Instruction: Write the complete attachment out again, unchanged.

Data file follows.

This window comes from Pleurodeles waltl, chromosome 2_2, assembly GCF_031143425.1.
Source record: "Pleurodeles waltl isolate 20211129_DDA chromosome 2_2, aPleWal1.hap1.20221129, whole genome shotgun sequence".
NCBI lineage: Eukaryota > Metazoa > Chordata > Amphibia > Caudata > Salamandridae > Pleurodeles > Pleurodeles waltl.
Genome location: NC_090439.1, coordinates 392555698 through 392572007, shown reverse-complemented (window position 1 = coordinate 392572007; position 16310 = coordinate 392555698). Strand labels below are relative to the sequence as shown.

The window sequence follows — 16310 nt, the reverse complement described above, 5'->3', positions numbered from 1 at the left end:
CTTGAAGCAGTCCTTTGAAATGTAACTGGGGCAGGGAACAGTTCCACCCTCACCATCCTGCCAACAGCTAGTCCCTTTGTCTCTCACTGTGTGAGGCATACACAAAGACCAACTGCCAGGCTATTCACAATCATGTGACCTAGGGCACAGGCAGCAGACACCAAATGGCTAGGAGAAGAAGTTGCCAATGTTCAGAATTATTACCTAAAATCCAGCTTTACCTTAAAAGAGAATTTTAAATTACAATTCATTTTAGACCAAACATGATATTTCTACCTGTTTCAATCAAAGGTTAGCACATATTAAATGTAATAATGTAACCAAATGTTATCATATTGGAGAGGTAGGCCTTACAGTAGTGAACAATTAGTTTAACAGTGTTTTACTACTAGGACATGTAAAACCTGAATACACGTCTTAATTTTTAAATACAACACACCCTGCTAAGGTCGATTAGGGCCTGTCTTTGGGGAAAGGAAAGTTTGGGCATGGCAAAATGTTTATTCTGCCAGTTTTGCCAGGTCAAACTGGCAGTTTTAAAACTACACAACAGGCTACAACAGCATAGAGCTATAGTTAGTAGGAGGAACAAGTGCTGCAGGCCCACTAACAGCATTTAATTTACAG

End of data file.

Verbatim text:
This window comes from Pleurodeles waltl, chromosome 2_2, assembly GCF_031143425.1.
Source record: "Pleurodeles waltl isolate 20211129_DDA chromosome 2_2, aPleWal1.hap1.20221129, whole genome shotgun sequence".
NCBI lineage: Eukaryota > Metazoa > Chordata > Amphibia > Caudata > Salamandridae > Pleurodeles > Pleurodeles waltl.
Genome location: NC_090439.1, coordinates 392555698 through 392572007, shown reverse-complemented (window position 1 = coordinate 392572007; position 16310 = coordinate 392555698). Strand labels below are relative to the sequence as shown.

The window sequence follows — 16310 nt, the reverse complement described above, 5'->3', positions numbered from 1 at the left end:
CTTGAAGCAGTCCTTTGAAATGTAACTGGGGCAGGGAACAGTTCCACCCTCACCATCCTGCCAACAGCTAGTCCCTTTGTCTCTCACTGTGTGAGGCATACACAAAGACCAACTGCCAGGCTATTCACAATCATGTGACCTAGGGCACAGGCAGCAGACACCAAATGGCTAGGAGAAGAAGTTGCCAATGTTCAGAATTATTACCTAAAATCCAGCTTTACCTTAAAAGAGAATTTTAAATTACAATTCATTTTAGACCAAACATGATATTTCTACCTGTTTCAATCAAAGGTTAGCACATATTAAATGTAATAATGTAACCAAATGTTATCATATTGGAGAGGTAGGCCTTACAGTAGTGAACAATTAGTTTAACAGTGTTTTACTACTAGGACATGTAAAACCTGAATACACGTCTTAATTTTTAAATACAACACACCCTGCTAAGGTCGATTAGGGCCTGTCTTTGGGGAAAGGAAAGTTTGGGCATGGCAAAATGTTTATTCTGCCAGTTTTGCCAGGTCAAACTGGCAGTTTTAAAACTACACAACAGGCTACAACAGCATAGAGCTATAGTTAGTAGGAGGAACAAGTGCTGCAGGCCCACTAACAGCATTTAATTTACAG